Some background first, the languages that I learned in chronological order is: Visual Basic 6, Visual Basic .NET, ASP, ASP .NET, C++, Java, C, x86 ASM, Scheme (I HATE SCHEME!), Haskell (I LOVE Haskell), and finally Python. For the last 2 years or so, I’ve been coding almost exclusively in Python. It’s a great elegant language especially compared to the languages I learned before. It should also be mentioned that I barely recall how to write any code in the above listed languages except Java and some basic C/C++, it’s been too long!
Over the years, I’ve been building programs that help me with photography. Like every photographer, I have a preferred way of doing things. There was a need to find an easy way to delivery photos to people and like most people at the time I used FTP (this was before Dropbox was a thing). Unfortunately, some people didn’t know how to use FTP and would get confused. Fortunately though, Dropbox was available and had just released the share public link feature. But I didn’t like having to pay Dropbox for storage (2GB wasn’t enough for me). At the same time, Amazon Web Services (AWS) had just announced their new Simple Storage Service (S3).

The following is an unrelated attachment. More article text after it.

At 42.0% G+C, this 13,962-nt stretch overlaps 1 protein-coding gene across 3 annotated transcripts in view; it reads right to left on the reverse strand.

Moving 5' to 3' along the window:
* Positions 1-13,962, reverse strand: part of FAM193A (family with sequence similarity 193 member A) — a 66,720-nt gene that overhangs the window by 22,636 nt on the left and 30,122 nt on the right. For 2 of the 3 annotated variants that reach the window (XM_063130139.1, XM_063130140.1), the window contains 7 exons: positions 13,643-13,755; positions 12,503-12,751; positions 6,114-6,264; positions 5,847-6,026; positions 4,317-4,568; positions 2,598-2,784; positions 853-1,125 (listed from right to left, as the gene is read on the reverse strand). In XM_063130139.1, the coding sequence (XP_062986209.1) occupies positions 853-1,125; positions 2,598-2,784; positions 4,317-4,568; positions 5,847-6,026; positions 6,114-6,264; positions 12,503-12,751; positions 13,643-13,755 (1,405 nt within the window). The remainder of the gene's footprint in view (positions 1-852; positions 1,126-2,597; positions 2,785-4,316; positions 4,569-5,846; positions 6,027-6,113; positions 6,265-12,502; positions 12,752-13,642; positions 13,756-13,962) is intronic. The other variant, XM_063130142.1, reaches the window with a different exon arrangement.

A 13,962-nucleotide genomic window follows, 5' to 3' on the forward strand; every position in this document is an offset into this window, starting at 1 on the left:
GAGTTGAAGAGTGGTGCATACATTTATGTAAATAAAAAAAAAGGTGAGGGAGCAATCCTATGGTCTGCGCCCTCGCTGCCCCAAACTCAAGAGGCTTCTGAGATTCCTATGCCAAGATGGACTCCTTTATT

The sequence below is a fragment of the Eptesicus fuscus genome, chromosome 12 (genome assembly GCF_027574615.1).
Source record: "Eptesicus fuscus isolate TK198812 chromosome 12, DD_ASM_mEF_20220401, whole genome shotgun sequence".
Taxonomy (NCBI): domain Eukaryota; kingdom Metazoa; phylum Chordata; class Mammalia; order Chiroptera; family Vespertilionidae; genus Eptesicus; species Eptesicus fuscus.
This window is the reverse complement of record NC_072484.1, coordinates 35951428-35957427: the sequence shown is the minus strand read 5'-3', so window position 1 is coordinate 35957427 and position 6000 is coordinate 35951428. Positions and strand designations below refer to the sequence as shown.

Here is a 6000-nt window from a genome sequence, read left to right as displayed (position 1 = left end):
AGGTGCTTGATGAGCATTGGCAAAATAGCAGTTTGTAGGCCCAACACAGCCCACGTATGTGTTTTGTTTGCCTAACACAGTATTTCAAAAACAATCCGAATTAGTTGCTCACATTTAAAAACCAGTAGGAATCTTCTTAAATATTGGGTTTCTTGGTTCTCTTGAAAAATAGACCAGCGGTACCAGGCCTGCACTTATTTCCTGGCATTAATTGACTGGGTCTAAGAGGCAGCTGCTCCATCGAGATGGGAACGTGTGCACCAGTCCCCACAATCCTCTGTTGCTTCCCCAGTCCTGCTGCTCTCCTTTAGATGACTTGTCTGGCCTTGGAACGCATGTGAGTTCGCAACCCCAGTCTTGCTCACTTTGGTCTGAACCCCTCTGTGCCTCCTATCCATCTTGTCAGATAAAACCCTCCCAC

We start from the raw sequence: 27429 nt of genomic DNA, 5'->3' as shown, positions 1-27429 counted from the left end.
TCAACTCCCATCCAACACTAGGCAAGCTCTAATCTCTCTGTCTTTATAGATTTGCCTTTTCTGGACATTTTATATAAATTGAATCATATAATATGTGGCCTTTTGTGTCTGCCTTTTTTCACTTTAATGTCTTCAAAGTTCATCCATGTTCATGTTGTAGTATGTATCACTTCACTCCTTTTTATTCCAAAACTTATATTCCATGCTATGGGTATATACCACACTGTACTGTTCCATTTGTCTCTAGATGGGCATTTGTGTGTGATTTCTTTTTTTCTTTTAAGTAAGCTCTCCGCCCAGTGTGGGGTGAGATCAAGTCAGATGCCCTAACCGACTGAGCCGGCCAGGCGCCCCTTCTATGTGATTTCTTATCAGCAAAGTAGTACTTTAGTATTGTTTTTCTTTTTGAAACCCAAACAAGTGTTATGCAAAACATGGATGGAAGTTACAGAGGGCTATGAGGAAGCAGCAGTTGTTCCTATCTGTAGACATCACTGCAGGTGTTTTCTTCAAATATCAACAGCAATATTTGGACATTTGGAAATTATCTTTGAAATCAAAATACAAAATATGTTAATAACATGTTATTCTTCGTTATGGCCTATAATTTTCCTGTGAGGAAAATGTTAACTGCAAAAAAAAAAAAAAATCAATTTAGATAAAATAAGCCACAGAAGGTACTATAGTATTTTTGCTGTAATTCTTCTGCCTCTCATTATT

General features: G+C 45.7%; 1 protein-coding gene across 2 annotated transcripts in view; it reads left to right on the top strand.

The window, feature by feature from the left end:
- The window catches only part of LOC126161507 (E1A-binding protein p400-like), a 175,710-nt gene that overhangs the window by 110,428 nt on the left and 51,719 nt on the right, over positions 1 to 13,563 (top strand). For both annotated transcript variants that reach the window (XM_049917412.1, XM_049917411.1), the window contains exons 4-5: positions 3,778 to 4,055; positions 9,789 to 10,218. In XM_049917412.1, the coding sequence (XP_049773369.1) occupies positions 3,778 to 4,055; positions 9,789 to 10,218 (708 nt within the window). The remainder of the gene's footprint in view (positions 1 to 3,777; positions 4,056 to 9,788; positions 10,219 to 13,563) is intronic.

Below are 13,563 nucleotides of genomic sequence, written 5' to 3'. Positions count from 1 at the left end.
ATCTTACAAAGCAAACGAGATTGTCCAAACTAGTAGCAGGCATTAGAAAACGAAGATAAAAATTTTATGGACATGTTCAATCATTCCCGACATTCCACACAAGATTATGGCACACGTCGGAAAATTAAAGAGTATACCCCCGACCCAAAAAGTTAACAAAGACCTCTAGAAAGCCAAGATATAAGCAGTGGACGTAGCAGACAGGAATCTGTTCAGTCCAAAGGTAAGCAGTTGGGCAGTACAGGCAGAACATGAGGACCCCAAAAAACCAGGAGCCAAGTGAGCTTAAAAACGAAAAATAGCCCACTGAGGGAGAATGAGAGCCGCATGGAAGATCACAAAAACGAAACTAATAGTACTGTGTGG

Fast forward a year or so and Python was becoming all the rage. So of course I had to learn Python too. This was a very easy and pleasant transition. Python was awesome. The next logical step was to redo the BFS System using Django! So that’s what I did. And in the process replaced all the ugly custom written CSS with Bootstrap. The end result was still ugly… but better.
Fast forward another year or so and I finally got the chance to see how S3 worked first hand. The company was going to build their new mobile infrastructure in AWS and I was the one who was going to do it. To my surprise, the BFS System came pretty damn close to how S3 worked and by this time (I kept adding features) almost had feature parity! If you can’t tell from this post, the BFS System is one of my proudest pet projects 🙂
At the same time, I couldn’t find an image viewer that would do what I wanted, how I wanted. So… it was a good time to learn PyQT. I set out to write my own image viewer that was a cross between Adobe’s Bridge and Photo Mechanic, just much uglier and slower :p After about 6 months, I had a working image viewer that fit my workflow. It would spit out JSON which could then be processed by another Python script I had written that would pull the images that I had selected for processing out from the photo storage drive into the working directory of the temp drive. It would do basic duplicate detection and renaming too. The image viewer is now the most used program (i.e. used by me) I have ever written.
Till next time…